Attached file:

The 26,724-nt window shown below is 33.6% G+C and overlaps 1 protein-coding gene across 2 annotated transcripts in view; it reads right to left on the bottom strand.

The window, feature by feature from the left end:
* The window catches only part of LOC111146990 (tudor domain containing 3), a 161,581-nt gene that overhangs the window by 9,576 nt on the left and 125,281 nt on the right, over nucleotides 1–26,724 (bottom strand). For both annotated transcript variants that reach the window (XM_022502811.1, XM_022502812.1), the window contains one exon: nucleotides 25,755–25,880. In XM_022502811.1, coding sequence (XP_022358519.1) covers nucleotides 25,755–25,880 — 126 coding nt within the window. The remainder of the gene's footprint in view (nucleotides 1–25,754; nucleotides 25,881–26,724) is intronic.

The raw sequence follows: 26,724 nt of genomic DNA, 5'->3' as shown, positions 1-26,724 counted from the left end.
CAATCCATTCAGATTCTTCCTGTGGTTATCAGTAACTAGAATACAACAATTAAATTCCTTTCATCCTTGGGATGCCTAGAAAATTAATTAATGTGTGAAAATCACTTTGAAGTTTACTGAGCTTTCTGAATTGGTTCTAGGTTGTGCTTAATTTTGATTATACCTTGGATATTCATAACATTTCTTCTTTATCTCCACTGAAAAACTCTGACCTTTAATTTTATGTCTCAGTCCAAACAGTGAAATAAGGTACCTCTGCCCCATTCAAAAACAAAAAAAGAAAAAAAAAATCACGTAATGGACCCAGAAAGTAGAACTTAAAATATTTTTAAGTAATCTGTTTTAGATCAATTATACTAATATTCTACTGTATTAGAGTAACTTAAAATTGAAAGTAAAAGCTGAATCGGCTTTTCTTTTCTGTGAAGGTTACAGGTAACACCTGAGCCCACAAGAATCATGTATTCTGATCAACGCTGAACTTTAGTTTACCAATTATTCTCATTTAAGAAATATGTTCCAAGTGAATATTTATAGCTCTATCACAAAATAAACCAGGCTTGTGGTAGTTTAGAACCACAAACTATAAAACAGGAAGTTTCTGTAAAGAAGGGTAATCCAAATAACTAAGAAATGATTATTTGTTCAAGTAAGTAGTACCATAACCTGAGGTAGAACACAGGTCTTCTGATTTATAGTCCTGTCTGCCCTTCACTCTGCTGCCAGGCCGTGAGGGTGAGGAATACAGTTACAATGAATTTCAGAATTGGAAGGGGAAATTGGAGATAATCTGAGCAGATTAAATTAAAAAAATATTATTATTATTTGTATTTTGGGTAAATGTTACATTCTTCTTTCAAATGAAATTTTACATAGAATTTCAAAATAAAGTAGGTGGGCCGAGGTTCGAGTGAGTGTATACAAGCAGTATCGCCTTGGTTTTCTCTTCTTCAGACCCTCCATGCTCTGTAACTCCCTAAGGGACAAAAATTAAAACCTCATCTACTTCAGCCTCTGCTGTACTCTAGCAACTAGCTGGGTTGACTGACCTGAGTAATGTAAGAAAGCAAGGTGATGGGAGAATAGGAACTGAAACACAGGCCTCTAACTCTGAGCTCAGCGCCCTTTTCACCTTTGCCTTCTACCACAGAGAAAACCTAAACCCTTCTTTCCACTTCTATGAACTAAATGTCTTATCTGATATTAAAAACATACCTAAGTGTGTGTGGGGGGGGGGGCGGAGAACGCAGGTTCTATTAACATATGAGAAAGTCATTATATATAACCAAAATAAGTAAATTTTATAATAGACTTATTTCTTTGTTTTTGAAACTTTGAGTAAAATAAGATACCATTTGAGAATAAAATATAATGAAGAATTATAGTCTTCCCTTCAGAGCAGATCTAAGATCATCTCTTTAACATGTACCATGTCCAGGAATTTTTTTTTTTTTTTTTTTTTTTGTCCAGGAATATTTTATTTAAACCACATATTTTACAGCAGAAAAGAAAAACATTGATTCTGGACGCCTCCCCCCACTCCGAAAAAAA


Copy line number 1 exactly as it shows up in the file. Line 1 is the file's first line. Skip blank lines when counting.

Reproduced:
The 26,724-nt window shown below is 33.6% G+C and overlaps 1 protein-coding gene across 2 annotated transcripts in view; it reads right to left on the bottom strand.